Logan Barber has established the hardest pure crack climb in Australia, Japanese Deep Freeze (31/5.13d), at Mt. Buffalo, Victoria. The short, power-endurance line, which has remained an open project since the 1990s, involves a shallow, flaring 0.75 granite crack on overhanging terrain and challenging gear placements.
Barber is well-known for his ascents of some of the hardest crack climbs around the world, including the first free ascents of China’s hardest crack climbs The Firewall (5.13d) and Honeycomb Dome (5.13d) in Liming in 2015, and last year the 12th ascent of the 5.14 testpiece Cobra Crack in Squamish, British Columbia, Canada.
Local climber Zac Vertrees first introduced Barber to the crack two years ago. At that time both climbers sent The Great Shark Hunt (5.13c), which was Australia’s hardest crack climb upon its establishment by legendary Australian climber Malcolm Matheson in 1994. Since then, other 5.13c crack routes have been established in the country but nothing harder.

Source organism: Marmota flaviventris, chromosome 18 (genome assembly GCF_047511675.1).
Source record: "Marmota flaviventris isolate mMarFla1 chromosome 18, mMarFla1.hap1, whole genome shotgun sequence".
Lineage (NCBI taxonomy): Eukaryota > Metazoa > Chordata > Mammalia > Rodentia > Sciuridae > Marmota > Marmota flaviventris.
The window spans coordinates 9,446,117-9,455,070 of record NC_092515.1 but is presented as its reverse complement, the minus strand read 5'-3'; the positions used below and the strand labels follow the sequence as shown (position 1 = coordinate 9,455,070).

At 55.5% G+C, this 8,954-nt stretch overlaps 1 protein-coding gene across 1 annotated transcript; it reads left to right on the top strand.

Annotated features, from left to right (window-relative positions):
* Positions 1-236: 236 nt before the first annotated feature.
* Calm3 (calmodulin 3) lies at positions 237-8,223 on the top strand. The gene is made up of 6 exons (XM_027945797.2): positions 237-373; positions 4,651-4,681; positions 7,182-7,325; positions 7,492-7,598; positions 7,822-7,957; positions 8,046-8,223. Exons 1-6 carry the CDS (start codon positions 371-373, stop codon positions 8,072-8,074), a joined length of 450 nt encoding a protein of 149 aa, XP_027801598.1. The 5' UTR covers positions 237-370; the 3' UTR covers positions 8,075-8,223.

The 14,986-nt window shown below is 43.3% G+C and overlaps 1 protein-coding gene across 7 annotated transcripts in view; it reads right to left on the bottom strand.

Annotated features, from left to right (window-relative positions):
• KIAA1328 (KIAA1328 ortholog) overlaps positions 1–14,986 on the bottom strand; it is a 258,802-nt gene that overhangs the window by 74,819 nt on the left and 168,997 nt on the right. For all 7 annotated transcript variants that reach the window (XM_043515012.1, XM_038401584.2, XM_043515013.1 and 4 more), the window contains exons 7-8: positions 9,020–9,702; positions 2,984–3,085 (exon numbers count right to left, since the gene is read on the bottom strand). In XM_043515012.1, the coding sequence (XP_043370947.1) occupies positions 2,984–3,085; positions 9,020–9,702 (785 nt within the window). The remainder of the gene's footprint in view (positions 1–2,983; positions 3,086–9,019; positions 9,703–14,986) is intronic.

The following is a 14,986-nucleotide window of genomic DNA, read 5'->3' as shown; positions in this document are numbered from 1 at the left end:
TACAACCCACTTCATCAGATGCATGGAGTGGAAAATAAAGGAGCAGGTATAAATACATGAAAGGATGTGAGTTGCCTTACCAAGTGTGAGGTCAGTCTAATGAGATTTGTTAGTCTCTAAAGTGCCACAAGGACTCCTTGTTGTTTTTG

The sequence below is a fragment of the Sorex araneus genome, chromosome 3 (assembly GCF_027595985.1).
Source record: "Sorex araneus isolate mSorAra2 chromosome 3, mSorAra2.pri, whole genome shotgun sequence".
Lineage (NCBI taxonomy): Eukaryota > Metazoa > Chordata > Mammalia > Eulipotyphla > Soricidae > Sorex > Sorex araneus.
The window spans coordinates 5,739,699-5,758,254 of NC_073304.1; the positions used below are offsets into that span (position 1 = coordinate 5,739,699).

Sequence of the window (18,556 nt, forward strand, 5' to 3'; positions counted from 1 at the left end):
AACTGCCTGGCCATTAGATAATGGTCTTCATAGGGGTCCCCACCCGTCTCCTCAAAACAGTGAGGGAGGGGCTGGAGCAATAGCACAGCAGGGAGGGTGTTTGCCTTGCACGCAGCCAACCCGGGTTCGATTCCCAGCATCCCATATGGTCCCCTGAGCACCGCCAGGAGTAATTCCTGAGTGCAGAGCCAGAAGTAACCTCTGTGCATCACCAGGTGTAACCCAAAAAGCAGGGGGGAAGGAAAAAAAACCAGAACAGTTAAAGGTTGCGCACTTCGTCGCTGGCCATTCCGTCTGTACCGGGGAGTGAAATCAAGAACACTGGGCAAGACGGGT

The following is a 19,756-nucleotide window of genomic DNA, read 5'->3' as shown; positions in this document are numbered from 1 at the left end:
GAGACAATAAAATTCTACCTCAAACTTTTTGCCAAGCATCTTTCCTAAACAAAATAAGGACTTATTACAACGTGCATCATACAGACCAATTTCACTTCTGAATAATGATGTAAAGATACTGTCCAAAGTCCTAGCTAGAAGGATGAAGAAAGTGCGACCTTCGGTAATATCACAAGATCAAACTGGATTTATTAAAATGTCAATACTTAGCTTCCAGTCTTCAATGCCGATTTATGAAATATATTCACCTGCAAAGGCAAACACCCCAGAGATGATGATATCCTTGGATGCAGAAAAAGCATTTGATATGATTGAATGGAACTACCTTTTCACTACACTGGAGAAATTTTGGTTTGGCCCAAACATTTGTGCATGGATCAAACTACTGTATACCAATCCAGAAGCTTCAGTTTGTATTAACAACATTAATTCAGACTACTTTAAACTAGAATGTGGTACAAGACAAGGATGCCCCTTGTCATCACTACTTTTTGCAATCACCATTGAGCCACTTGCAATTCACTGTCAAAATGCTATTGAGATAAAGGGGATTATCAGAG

After their successful ascents of Shark Hunt, Barber and Vertrees shifted their attention to Japanese Deep Freeze, dialing in the beta on toprope after several days, and agreeing that the line was significantly harder than The Great Shark Hunt. However, the two climbers couldn’t figure out how to hold positions that enabled them to place gear.
Barber returned to the project this year confident that he could find the beta and send.
“Luckily for me my hands are small enough to hold the very tight hands and so I can stop to place,” Barber tells Rock and Ice. “Zac has larger hands and couldn’t get the jams to work.”
While he doesn’t think Japanese Deep Freeze rivals the Cobra or even his first ascents in China for difficulty, Barber says it is unquestionably a “a step up for Australia.” Nonetheless, he concedes that the country has “a long way to go” in terms of “really difficult crack climbs.”
“The challenge is finding the lines, as steep hard cracks don’t seem to be very common,” he says.